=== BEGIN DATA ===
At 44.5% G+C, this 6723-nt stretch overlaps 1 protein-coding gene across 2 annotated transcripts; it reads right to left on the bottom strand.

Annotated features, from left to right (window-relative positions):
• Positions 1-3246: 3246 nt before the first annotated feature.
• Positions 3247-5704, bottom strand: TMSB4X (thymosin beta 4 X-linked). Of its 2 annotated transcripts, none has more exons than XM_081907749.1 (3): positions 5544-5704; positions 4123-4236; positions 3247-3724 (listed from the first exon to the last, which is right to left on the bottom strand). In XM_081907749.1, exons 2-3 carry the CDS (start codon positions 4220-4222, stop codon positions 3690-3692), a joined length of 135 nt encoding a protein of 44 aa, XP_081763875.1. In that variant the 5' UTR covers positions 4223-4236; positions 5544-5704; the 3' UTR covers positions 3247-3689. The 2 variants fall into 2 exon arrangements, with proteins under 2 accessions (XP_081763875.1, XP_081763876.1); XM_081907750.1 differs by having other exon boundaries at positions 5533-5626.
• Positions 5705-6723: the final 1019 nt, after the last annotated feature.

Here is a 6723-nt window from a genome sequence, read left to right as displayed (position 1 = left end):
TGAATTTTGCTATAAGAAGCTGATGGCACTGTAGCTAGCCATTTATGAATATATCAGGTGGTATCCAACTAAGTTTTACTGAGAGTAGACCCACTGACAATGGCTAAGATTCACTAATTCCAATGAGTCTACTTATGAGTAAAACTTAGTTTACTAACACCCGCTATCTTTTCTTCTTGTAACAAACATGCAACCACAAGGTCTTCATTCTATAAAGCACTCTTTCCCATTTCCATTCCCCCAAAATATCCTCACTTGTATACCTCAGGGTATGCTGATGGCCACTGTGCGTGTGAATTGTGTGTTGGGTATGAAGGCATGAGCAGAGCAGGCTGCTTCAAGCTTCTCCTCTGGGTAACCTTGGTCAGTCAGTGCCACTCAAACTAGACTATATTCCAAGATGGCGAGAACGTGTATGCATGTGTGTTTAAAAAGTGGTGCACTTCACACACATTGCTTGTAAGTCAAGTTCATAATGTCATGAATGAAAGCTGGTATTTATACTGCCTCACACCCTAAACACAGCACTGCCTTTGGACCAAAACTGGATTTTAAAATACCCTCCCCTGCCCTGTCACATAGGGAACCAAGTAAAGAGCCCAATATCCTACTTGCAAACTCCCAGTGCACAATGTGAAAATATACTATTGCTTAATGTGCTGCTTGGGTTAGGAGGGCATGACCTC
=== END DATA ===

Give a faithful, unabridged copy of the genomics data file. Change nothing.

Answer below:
At 44.5% G+C, this 6723-nt stretch overlaps 1 protein-coding gene across 2 annotated transcripts; it reads right to left on the bottom strand.

Annotated features, from left to right (window-relative positions):
• Positions 1-3246: 3246 nt before the first annotated feature.
• Positions 3247-5704, bottom strand: TMSB4X (thymosin beta 4 X-linked). Of its 2 annotated transcripts, none has more exons than XM_081907749.1 (3): positions 5544-5704; positions 4123-4236; positions 3247-3724 (listed from the first exon to the last, which is right to left on the bottom strand). In XM_081907749.1, exons 2-3 carry the CDS (start codon positions 4220-4222, stop codon positions 3690-3692), a joined length of 135 nt encoding a protein of 44 aa, XP_081763875.1. In that variant the 5' UTR covers positions 4223-4236; positions 5544-5704; the 3' UTR covers positions 3247-3689. The 2 variants fall into 2 exon arrangements, with proteins under 2 accessions (XP_081763875.1, XP_081763876.1); XM_081907750.1 differs by having other exon boundaries at positions 5533-5626.
• Positions 5705-6723: the final 1019 nt, after the last annotated feature.

Here is a 6723-nt window from a genome sequence, read left to right as displayed (position 1 = left end):
TGAATTTTGCTATAAGAAGCTGATGGCACTGTAGCTAGCCATTTATGAATATATCAGGTGGTATCCAACTAAGTTTTACTGAGAGTAGACCCACTGACAATGGCTAAGATTCACTAATTCCAATGAGTCTACTTATGAGTAAAACTTAGTTTACTAACACCCGCTATCTTTTCTTCTTGTAACAAACATGCAACCACAAGGTCTTCATTCTATAAAGCACTCTTTCCCATTTCCATTCCCCCAAAATATCCTCACTTGTATACCTCAGGGTATGCTGATGGCCACTGTGCGTGTGAATTGTGTGTTGGGTATGAAGGCATGAGCAGAGCAGGCTGCTTCAAGCTTCTCCTCTGGGTAACCTTGGTCAGTCAGTGCCACTCAAACTAGACTATATTCCAAGATGGCGAGAACGTGTATGCATGTGTGTTTAAAAAGTGGTGCACTTCACACACATTGCTTGTAAGTCAAGTTCATAATGTCATGAATGAAAGCTGGTATTTATACTGCCTCACACCCTAAACACAGCACTGCCTTTGGACCAAAACTGGATTTTAAAATACCCTCCCCTGCCCTGTCACATAGGGAACCAAGTAAAGAGCCCAATATCCTACTTGCAAACTCCCAGTGCACAATGTGAAAATATACTATTGCTTAATGTGCTGCTTGGGTTAGGAGGGCATGACCTC